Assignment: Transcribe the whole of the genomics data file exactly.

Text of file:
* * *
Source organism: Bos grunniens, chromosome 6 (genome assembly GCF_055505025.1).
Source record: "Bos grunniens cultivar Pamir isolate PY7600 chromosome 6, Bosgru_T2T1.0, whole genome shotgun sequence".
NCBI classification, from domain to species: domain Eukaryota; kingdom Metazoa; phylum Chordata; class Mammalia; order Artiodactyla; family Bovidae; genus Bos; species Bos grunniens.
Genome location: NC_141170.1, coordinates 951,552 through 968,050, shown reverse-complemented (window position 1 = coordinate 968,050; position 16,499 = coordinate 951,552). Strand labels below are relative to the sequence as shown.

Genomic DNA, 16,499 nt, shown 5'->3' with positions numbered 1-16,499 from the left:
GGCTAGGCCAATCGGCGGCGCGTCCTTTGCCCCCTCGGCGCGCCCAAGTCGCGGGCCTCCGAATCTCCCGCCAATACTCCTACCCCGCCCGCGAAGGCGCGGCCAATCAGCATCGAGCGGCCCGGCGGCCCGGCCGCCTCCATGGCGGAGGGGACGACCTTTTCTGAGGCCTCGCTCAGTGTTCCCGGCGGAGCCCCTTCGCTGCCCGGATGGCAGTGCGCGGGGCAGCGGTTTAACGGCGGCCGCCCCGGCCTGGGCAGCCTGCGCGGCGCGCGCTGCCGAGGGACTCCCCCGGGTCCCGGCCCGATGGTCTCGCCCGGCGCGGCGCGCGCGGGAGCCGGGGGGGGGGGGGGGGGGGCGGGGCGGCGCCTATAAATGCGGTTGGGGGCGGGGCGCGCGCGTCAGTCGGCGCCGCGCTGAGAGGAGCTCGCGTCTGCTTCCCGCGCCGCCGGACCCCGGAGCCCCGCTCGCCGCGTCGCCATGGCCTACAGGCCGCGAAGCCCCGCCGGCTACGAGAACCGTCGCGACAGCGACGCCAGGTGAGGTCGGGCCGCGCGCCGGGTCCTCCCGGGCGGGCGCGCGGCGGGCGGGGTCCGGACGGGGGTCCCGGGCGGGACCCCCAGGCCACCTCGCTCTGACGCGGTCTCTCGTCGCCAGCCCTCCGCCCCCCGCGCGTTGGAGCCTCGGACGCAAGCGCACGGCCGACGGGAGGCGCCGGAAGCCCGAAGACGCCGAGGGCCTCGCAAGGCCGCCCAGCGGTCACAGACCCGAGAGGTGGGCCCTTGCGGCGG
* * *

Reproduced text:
Source organism: Bos grunniens, chromosome 6 (genome assembly GCF_055505025.1).
Source record: "Bos grunniens cultivar Pamir isolate PY7600 chromosome 6, Bosgru_T2T1.0, whole genome shotgun sequence".
NCBI classification, from domain to species: domain Eukaryota; kingdom Metazoa; phylum Chordata; class Mammalia; order Artiodactyla; family Bovidae; genus Bos; species Bos grunniens.
Genome location: NC_141170.1, coordinates 951,552 through 968,050, shown reverse-complemented (window position 1 = coordinate 968,050; position 16,499 = coordinate 951,552). Strand labels below are relative to the sequence as shown.

Genomic DNA, 16,499 nt, shown 5'->3' with positions numbered 1-16,499 from the left:
GGCTAGGCCAATCGGCGGCGCGTCCTTTGCCCCCTCGGCGCGCCCAAGTCGCGGGCCTCCGAATCTCCCGCCAATACTCCTACCCCGCCCGCGAAGGCGCGGCCAATCAGCATCGAGCGGCCCGGCGGCCCGGCCGCCTCCATGGCGGAGGGGACGACCTTTTCTGAGGCCTCGCTCAGTGTTCCCGGCGGAGCCCCTTCGCTGCCCGGATGGCAGTGCGCGGGGCAGCGGTTTAACGGCGGCCGCCCCGGCCTGGGCAGCCTGCGCGGCGCGCGCTGCCGAGGGACTCCCCCGGGTCCCGGCCCGATGGTCTCGCCCGGCGCGGCGCGCGCGGGAGCCGGGGGGGGGGGGGGGGGGGCGGGGCGGCGCCTATAAATGCGGTTGGGGGCGGGGCGCGCGCGTCAGTCGGCGCCGCGCTGAGAGGAGCTCGCGTCTGCTTCCCGCGCCGCCGGACCCCGGAGCCCCGCTCGCCGCGTCGCCATGGCCTACAGGCCGCGAAGCCCCGCCGGCTACGAGAACCGTCGCGACAGCGACGCCAGGTGAGGTCGGGCCGCGCGCCGGGTCCTCCCGGGCGGGCGCGCGGCGGGCGGGGTCCGGACGGGGGTCCCGGGCGGGACCCCCAGGCCACCTCGCTCTGACGCGGTCTCTCGTCGCCAGCCCTCCGCCCCCCGCGCGTTGGAGCCTCGGACGCAAGCGCACGGCCGACGGGAGGCGCCGGAAGCCCGAAGACGCCGAGGGCCTCGCAAGGCCGCCCAGCGGTCACAGACCCGAGAGGTGGGCCCTTGCGGCGG